Felice della Rovere

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Felice della Rovere
Estancia de Heliodoro (Misa de Bolsena), detail.jpg
Felice della Rovere portrayed by Raphael in The Mass at Bolsena, as identified by Prof. Murphy[1]
Born ca. 1483
Died 1536 (aged 52–53)
Spouse(s) Unknown first husband
Gian Giordano Orsini
Parents Pope Julius II
Lucrezia Normanni

Felice della Rovere (c. 1483 – September 27, 1536), also known as Madonna Felice, was the illegitimate daughter of Pope Julius II and was one of the most powerful women of the Italian Renaissance. Through the influence of her father, including an arranged marriage to Gian Giordano Orsini, she wielded extraordinary wealth and influence both within and beyond the Roman Curia. In particular, she negotiated a peace between Julius II and the Queen of France.

Della Rovere's mother was Lucrezia Normanni, from an ancient Roman family, for whom Julius II had arranged a marriage to Bernardino de Cupis, a majordomo in the della Rovere household. Giovanni Domenico de Cupis, the son of Normanni and de Cupis, was elevated to a cardinal by Leo X.[2] There is limited documentary evidence that della Rovere was married at 14, and was widowed shortly afterward.[2] According to Murphy, della Rovere de facto filled "the role that she knew would have been hers had she been born a boy, that of cardinal nipote".[3]

Julius II, who had apparently previously attempted to arrange strategic marriages for his daughter, did not attend her nuptials when she finally consented to marry Gian Giordano Orsini (more than twenty years her senior) at the age of 23.[2] Subsequently, financial records, secondary sources, documents in the Orsini archives, and letters to and from Felice indicate that she exercised considerable influence over not only Julius II, but his Medici successors Pope Leo X and Pope Clement VII, although not the Dutch outsider Pope Adrian VI.[2]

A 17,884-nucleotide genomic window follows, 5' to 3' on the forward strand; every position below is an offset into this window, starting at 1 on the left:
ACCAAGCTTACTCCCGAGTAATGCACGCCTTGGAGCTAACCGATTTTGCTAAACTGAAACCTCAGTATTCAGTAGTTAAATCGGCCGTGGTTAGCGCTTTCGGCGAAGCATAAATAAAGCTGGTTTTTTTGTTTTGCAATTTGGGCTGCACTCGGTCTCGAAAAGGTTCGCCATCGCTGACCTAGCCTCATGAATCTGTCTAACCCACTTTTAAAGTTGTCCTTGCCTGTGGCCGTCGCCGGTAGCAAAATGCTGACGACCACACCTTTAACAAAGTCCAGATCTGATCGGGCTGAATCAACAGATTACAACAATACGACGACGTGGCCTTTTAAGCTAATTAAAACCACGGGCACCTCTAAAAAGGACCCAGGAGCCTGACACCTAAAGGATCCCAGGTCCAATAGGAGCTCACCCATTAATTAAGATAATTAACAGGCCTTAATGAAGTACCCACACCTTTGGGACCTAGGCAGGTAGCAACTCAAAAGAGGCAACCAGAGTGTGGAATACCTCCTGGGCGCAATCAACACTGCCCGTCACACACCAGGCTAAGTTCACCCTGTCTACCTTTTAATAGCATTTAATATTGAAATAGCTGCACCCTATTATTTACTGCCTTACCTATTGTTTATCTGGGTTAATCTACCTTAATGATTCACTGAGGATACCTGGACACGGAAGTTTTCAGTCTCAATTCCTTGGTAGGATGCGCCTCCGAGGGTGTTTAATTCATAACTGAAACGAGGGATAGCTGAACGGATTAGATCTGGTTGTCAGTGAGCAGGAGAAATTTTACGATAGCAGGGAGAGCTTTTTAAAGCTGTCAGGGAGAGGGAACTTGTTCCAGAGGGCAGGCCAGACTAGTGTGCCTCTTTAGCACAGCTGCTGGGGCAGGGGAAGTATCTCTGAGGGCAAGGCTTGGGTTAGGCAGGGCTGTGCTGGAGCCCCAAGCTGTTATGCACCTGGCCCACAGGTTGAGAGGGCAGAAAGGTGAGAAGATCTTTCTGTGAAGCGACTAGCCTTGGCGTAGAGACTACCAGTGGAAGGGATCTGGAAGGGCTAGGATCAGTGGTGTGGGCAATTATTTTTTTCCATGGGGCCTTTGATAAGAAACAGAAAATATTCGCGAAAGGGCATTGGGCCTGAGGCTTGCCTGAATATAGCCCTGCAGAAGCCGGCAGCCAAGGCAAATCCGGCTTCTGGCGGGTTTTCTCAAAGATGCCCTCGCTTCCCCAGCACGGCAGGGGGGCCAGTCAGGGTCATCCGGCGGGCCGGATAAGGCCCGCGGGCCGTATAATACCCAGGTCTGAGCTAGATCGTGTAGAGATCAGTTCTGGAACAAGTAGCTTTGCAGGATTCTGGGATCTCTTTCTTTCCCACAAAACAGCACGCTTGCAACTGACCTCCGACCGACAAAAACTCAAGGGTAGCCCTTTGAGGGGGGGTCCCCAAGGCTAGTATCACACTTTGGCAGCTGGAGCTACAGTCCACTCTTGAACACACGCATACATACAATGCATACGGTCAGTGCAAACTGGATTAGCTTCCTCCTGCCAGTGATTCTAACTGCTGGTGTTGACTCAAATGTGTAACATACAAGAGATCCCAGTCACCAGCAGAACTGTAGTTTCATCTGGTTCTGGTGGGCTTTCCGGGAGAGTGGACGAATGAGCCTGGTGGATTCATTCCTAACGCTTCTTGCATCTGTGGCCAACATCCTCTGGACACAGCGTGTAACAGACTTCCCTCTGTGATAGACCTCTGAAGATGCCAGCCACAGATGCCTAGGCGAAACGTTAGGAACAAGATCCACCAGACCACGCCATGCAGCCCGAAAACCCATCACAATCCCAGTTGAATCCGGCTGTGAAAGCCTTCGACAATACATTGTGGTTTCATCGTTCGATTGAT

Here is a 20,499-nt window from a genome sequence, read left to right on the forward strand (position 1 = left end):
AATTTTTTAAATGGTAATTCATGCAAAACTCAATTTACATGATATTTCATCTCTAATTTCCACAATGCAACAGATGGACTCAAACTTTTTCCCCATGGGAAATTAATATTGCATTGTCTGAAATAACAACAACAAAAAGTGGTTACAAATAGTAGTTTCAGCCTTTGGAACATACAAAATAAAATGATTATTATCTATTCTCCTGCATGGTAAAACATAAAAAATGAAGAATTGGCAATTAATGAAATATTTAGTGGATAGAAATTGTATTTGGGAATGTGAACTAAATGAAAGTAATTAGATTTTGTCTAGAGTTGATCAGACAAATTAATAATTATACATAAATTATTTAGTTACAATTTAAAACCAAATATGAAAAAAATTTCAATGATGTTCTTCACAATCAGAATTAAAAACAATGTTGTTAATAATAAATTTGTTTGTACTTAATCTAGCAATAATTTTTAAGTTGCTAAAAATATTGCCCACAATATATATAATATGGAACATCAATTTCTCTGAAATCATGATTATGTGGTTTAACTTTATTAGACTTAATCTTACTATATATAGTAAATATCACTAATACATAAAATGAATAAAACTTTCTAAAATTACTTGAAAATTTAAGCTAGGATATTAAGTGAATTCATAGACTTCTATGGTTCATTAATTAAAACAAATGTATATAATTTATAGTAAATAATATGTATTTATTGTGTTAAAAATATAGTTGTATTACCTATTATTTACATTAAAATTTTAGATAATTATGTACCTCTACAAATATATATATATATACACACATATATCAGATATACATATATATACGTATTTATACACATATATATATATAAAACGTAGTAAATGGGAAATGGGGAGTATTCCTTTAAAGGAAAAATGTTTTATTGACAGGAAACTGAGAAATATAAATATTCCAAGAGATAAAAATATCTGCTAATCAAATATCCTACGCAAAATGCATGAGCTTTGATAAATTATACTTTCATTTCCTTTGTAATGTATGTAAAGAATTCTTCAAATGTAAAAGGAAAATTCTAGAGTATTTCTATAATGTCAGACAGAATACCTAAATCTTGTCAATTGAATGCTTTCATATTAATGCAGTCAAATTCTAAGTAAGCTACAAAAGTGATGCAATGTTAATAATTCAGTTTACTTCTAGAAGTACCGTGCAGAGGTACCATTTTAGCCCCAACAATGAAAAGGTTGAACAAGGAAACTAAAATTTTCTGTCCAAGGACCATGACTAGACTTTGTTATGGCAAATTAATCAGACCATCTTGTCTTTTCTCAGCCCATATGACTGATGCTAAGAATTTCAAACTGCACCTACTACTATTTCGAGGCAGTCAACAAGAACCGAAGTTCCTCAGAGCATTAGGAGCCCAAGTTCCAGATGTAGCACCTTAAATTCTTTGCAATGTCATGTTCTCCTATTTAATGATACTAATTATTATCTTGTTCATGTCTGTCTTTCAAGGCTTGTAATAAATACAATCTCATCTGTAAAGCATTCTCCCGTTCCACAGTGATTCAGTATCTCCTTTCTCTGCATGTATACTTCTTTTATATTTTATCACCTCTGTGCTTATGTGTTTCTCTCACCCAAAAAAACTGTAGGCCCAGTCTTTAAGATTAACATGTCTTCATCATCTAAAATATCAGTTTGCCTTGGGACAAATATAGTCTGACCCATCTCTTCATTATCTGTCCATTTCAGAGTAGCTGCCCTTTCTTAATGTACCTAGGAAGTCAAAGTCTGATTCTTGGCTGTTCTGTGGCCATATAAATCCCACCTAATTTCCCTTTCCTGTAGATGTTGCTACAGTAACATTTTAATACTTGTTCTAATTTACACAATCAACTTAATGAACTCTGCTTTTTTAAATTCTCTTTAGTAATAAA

At some point after her marriage, Felice apparently reconciled with her father and received a gift of 9,000 ducats. With these funds, she purchased a castle, Palo, from which she exported wheat with great financial success, often to the Vatican itself.[2]

After the death of Gian Giordano in 1517, Felice gained control of the extensive Orsini financial assets, as the terms of her marriage contract to Orsini had also provided for any future son of hers to take precedence over Napoleone and the other children from Orsini's previous marriage[2]).[3] Felice begot two sons, Francesco and Girolamo, choosing the second as the heir to the Orsini fortune (and thus ensuring a rivalry with Napoleone), as well as two daughters, Giulia and Clarice; another child died during infancy.[2] Following the Sack of Rome (1527), the long-running rivalry between her son Girolamo Orsini and her stepson, Napoleone Orsini, intensified.

Her descendants married into the Sforza, Borghese, and Boncompagni-Ludovisi families.[4]

See also[edit]

Notes[edit]

  1. ^ Contemporary Review. July 2005. "The Pope's Daughter".
  2. ^ a b c d e f g Martin, Donna. 2005, October 7. "A Renaissance Woman Rescued from Obscurity". National Catholic Reporter.
  3. ^ a b Boucher, Bruce. 2005, September 5. "The Pope's Daughter". International Herald Tribune.
  4. ^ Williams, 2004, p. 154.

References[edit]

  • Murphy, Caroline P. 2005. The Pope's Daughter: The Extraordinary Life of Felice Della Rovere. Oxford University Press. ISBN 0-19-518268-5.
  • Williams, George L. 2004. Papal Genealogy: The Families and Descendants of the Popes. McFarland. ISBN 0-7864-2071-5.